Heat coupled with smog can be a particularly lethal mix, especially for older adults, a new study finds.
Unfortunately, both hot temperatures and air pollution are going to increase as the planet warms, and so will deaths, researchers report.
“We are experiencing more and more frequent wildfires, which cause pollution, and wildfires happen during the hotter days. So, there will be more of these occurrences in the future,” said lead researcher Md Mostafijur Rahman, a postdoctoral fellow at the University of Southern California’s Keck School of Medicine.
Although extreme heat and air pollution each increase the risk of dying, the combination increases the risk exponentially, he noted.
Extremely hot days increase the risk of dying by just over 6%. On days when air pollution is high, death risk increases by 5%. However, on very hot, highly polluted days, that risk increases 21%, Rahman said.
To come to that conclusion, his team used death certificates from California’s Department of Public Health to analyze more than 1.5 million deaths across the state between 2014 and 2019. They also used data on air temperature and levels of fine particulate matter (PM2.5). PM2.5 is known to cause health problems.
They found that on days when both heat and air pollutions were high, the risk of dying from heart conditions jumped nearly 30%, and the risk of dying from respiratory problems increased by 38%.
When heat and pollution levels were both high, those over age 75 suffered the most: They had a 36% increased risk of dying, compared with an 8.5% increased risk for people 75 and under.
Deaths were most common among those with heart failure and pneumonia. Rahman and his team speculated that when heat and air pollution are extreme, people may suffer more inflammation and oxidative stress, in addition to problems regulating body temperature.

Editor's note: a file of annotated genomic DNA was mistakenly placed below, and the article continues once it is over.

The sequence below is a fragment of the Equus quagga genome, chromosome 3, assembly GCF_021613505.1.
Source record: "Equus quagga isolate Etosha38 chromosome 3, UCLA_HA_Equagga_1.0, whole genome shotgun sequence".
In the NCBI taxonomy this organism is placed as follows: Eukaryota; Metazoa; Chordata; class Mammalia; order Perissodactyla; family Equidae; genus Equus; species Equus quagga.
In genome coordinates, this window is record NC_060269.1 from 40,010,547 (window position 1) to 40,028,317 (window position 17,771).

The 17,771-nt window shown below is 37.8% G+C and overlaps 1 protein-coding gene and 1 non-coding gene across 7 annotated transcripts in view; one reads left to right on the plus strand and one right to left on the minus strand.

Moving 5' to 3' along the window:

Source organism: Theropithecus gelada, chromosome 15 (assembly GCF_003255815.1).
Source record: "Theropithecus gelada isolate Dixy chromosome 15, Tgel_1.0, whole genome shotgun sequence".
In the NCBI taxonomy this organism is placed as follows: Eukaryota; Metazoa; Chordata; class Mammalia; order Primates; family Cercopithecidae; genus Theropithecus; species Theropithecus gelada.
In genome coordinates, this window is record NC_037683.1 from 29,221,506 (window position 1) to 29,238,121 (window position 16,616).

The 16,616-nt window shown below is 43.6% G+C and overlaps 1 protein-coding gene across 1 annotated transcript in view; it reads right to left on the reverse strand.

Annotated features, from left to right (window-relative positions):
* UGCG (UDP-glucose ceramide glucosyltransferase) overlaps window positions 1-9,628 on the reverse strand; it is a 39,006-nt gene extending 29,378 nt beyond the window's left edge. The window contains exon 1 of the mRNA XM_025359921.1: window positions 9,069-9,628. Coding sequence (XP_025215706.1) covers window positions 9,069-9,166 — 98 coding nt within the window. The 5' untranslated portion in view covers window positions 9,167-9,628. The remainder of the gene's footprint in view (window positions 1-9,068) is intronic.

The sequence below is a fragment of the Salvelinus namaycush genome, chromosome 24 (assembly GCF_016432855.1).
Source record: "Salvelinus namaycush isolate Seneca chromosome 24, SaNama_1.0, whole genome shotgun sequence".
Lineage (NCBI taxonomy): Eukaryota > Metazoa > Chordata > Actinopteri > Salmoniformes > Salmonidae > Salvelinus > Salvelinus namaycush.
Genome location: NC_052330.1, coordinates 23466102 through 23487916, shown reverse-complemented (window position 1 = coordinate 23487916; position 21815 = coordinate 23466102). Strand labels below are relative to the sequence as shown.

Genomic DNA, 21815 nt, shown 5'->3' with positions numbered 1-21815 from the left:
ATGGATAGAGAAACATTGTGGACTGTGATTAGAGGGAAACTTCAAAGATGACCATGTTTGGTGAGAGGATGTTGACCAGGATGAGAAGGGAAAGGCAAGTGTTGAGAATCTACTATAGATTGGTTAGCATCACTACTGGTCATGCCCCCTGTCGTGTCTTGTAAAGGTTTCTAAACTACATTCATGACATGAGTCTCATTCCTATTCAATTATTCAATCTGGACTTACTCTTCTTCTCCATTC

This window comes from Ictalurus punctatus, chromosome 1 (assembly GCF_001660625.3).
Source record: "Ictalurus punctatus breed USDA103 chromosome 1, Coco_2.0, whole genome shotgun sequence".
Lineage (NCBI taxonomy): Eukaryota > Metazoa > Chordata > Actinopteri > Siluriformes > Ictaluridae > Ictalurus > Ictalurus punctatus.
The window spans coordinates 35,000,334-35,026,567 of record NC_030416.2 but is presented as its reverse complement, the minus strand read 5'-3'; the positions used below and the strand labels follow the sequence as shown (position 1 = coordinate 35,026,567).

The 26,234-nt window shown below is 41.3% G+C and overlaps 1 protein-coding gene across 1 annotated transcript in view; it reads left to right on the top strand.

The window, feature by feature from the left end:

Rahman advises those at risk during high heat and air pollution to stay indoors in air conditioning, or if they don’t have air conditioning, to go to libraries, shopping malls or community cooling centers.
“As climate change progresses, we’re going to need multilevel interventions,” said senior study author Erika Garcia, an assistant professor of population and public health sciences at Keck. “We’re going to have to rely on some individual behaviors, but we also need policymakers to make the appropriate policies and provide the appropriate support, so there can be ongoing effort to save lives.”
Dr. Afif El-Hasan, a volunteer spokesman for the American Lung Association and a member of the department of pediatrics at Kaiser Permanente San Juan Capistrano in California, said the findings were “alarming,” but “not surprising.”
“The study speaks clearly to the fact that either one — smoke particles in the air or a very hot day — is going to take a strain on the body, and probably more than we are thinking,” said El-Hasan, who wasn’t part of the study. “But when you add one to the other, it doesn’t just add to it, it makes it worse by multiples.”
To withstand these brutal conditions, El-Hasan believes people should be in top physical shape. That means having high blood pressure and diabetes and respiratory conditions under control.
But for many, that’s not enough. People should stay in an air-conditioned environment during these times of extreme heat and pollution, he said.
“Make sure at least one room is air-conditioned,” El-Hasan said. “Make sure in that room there’s an air filter as well, so you have a zone to be in that’ll keep you as safe as possible.”
El-Hasan also believes that extreme heat and air pollution are going to get worse. “We can expect more deaths, unfortunately,” El-Hasan noted.
The report was published online recently in the American Journal of Respiratory and Critical Care Medicine.
For more on air pollution and heat, see the University Corporation for Atmospheric Research.
SOURCES: Md Mostafijur Rahman, PhD, postdoctoral fellow, Keck School of Medicine, University of Southern California, Los Angeles; Erika Garcia, PhD, MPH, assistant professor, population and public health sciences, Keck School of Medicine; Afif El-Hasan, MD., volunteer spokesman, American Lung Association, and Kaiser Permanente, Department of Pediatrics, San Juan Capistrano, Calif.; American Journal of Respiratory and Critical Care Medicine, June 21, 2022, online
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